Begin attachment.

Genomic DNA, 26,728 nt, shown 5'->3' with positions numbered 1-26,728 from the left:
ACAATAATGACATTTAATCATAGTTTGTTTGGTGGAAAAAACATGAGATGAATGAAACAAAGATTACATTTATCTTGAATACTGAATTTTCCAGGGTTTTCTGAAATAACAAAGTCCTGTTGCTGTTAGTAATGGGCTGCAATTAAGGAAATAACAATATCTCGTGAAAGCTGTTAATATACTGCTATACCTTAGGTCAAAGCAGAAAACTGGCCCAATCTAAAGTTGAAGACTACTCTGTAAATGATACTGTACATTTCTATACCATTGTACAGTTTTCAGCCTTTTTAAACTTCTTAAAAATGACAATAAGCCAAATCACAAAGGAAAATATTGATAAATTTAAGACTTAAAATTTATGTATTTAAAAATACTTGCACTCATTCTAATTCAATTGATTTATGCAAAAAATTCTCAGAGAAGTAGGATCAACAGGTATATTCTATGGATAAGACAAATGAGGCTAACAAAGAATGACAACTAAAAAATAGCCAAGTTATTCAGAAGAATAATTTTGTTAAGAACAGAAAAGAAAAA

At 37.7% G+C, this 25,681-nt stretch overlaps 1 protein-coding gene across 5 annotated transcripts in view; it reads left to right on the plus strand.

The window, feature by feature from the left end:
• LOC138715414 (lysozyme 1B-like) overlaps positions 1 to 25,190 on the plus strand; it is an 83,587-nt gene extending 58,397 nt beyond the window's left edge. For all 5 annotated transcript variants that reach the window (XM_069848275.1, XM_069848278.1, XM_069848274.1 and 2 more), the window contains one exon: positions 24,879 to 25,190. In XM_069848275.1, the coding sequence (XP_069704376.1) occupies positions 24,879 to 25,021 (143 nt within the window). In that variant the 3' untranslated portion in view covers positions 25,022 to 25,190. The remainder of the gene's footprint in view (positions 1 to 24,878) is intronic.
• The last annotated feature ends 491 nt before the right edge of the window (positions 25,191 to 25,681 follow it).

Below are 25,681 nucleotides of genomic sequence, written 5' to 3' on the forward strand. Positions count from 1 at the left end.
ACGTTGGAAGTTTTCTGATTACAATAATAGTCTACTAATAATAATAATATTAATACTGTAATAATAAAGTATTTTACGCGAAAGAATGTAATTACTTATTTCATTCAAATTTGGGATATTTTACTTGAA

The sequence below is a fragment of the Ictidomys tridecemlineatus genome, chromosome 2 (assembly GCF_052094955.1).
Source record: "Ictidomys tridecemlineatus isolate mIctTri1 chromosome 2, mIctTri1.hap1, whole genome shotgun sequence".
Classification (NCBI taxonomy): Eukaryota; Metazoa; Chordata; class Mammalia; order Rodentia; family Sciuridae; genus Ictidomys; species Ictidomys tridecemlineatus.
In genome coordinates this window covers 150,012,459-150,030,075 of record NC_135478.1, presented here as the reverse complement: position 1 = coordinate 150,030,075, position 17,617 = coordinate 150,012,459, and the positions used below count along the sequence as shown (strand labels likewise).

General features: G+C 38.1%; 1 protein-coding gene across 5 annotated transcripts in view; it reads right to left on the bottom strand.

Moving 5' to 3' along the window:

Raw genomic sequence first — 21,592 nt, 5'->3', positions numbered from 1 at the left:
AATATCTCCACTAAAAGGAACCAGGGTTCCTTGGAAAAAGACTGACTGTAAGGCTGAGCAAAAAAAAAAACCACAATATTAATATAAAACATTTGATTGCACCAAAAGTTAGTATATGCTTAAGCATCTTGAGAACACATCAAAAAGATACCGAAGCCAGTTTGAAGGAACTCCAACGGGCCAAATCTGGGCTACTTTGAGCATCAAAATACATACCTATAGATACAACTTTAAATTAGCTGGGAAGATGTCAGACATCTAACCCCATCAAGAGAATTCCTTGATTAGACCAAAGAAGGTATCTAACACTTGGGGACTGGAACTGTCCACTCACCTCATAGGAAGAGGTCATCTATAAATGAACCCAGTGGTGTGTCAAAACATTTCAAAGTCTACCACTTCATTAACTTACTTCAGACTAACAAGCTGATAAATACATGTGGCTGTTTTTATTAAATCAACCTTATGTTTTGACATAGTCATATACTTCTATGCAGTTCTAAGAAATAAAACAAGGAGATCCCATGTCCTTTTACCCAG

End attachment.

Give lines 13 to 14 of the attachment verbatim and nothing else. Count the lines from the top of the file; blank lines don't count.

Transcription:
General features: G+C 38.1%; 1 protein-coding gene across 5 annotated transcripts in view; it reads right to left on the bottom strand.

Moving 5' to 3' along the window: